Plaintiff correctly states that certain lower courts have held that hybrid SEC.301 causes of action accrue from the time a final decision on a grievance is made or from the time the employee discovers or in the exercise of due diligence should have discovered that no future action would be taken on his grievance. See Richards v. Local 134 International Brotherhood of Electrical Workers 790 F.2d 633 636 (7th Cir. 1986); Craft v. Auto Petro. & A.L.E.U. Local 618 754 F.2d 800 803 (8th Cir. 1985). Plaintiff contends that under this formulation his cause of action accrued when the Joint Committee denied his application to reopen his grievance on March 29 1988 since it was only then that he realized no further action would be taken.

We find this contention to be without merit and not supported by relevant case law. It is well settled that absent a specific provision in a collective bargaining agreement authorizing an employee to reopen a grievance efforts by an employee to do so neither toll the statute of limitations for bringing a hybrid SEC. 306/fair representation claim nor cause it to run anew. See Tol v. General Teamsters Union Local No. 406 656 F. Supp. 300 303 (W.D.Mich.1987) (noting plaintiff could point to nothing in the collective bargaining agreement allowing him to file a request to reopen his grievance); Hull v. Local 414 of Int'l Bhd. of Teamsters 601 F. Supp. 869 872-73 (N.D.Ind. 1985) (holding statute not tolled by plaintiff's request to reopen his grievance based on new evidence); Branch v. American Freight System Inc. 586 F. Supp. 184 187 (W.D. Mo. 1983) (statute not tolled by committee's reconsideration of plaintiff's grievance based on new evidence). See also Gersbacher v. Commercial Carriers Inc. No. 84-1014 slip. op. at 4 (6th Cir. June 17 1985). *fn2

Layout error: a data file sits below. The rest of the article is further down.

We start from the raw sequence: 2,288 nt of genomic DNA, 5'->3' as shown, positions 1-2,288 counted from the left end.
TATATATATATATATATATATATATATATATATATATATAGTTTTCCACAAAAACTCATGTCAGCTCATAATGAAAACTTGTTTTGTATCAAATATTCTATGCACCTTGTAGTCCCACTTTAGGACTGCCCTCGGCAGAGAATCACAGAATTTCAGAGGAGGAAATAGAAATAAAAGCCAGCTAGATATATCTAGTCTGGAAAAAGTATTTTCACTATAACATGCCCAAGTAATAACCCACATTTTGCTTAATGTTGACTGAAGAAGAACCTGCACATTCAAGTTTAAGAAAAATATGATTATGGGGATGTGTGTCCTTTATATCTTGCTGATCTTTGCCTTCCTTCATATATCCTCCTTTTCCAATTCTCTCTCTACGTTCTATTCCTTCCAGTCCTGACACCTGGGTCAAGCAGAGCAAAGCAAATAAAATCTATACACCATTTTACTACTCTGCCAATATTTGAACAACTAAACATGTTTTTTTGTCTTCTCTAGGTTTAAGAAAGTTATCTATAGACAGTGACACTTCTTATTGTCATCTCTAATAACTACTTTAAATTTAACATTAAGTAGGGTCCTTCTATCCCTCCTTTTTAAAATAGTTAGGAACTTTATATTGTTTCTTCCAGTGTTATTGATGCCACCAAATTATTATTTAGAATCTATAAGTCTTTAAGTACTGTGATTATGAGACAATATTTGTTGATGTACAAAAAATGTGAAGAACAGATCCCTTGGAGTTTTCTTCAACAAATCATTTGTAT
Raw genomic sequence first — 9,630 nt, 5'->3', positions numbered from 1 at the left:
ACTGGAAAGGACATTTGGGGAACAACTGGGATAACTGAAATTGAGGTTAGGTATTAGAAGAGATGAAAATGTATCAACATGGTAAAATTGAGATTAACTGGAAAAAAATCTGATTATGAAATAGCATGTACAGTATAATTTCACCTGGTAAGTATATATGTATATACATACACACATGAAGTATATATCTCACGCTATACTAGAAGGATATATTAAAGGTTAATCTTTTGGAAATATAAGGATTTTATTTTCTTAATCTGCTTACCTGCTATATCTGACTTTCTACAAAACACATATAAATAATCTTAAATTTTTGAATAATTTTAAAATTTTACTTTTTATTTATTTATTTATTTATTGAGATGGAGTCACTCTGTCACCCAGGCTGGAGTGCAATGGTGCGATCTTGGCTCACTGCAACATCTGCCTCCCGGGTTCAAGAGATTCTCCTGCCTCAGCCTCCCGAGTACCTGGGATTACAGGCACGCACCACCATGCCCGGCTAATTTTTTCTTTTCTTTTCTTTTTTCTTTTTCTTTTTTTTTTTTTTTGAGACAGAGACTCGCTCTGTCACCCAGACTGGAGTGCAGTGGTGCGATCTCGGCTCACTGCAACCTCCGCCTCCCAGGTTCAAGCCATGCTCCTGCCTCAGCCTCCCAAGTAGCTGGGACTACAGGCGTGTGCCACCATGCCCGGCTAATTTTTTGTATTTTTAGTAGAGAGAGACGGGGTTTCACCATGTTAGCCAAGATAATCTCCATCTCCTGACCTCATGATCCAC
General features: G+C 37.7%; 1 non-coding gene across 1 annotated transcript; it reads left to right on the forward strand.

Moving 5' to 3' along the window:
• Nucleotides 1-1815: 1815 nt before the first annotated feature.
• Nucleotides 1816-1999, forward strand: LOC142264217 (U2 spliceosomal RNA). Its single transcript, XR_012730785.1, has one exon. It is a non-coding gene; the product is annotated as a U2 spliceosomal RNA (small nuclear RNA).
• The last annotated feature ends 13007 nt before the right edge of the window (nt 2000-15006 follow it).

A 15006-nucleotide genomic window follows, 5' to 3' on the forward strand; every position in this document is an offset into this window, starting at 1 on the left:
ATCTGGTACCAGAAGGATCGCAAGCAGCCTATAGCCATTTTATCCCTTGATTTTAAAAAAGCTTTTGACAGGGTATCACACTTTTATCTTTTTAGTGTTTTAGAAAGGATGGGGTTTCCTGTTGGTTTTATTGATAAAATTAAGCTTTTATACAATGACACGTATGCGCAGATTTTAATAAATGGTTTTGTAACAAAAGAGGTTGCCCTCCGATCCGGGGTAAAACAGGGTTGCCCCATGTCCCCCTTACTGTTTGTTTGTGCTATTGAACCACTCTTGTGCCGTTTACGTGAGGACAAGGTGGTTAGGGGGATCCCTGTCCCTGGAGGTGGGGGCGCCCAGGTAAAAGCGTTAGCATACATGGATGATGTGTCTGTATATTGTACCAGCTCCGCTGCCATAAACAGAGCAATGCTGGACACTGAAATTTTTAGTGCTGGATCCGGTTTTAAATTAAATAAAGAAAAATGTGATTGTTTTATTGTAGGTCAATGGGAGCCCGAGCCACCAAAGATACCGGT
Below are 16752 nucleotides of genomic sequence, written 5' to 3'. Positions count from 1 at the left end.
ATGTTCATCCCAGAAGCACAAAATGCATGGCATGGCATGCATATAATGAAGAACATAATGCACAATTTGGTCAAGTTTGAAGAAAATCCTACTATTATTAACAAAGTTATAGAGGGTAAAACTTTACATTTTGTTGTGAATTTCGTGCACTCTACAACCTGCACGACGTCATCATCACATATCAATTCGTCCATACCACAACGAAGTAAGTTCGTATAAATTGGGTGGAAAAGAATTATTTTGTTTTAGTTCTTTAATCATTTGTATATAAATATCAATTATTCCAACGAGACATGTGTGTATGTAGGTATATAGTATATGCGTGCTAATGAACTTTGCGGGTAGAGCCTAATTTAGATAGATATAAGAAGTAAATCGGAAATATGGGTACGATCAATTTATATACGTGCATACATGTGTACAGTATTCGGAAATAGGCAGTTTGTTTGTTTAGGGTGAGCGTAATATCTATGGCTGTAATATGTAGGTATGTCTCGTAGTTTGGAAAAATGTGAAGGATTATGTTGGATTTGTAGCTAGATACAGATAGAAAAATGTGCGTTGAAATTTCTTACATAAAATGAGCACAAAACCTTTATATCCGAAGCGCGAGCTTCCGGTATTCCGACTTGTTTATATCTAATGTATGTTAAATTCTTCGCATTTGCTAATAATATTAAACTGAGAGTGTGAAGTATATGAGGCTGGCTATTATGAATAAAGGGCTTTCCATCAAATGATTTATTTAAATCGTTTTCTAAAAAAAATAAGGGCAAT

Courts which have considered the precise question presented here have reasoned that where the clear terms of the collective bargaining agreement provide that a majority vote of the joint committee is final and binding and where there is nothing in the agreement expressly authorizing the plaintiff to reopen his grievance on the ground of new evidence allowing plaintiff's cause of action to accrue on the date the Joint Committee denies reconsideration would extend the permissible period for filing a hybrid SEC. 301 suit indefinitely. See e.g. Hull supra 601 F. Supp. at 873 citing Branch supra 586 F. Supp at 186.

We agree with this reasoning and decline to reach a contrary result. Doing so would clearly place the statute of limitations entirely under the control of the plaintiff thereby nullifying the effect of a standard statute of limitations for all hybrid SEC. 301 claims and undermining the federal policy favoring uniformity and the quick resolution of labor disputes. See DelCostello supra 462 U.S. at 166-69; Gersbacher supra.

Thus we find that where the collective bargaining agreement provides no avenue for the rehearing of grievances pursuit of a remedy outside the agreement's express provisions will not affect the running of the statute of limitations. Accordingly because plaintiff's cause of action accrued more than six months prior to the date of filing Court finds plaintiff's cause of action to have been untimely filed.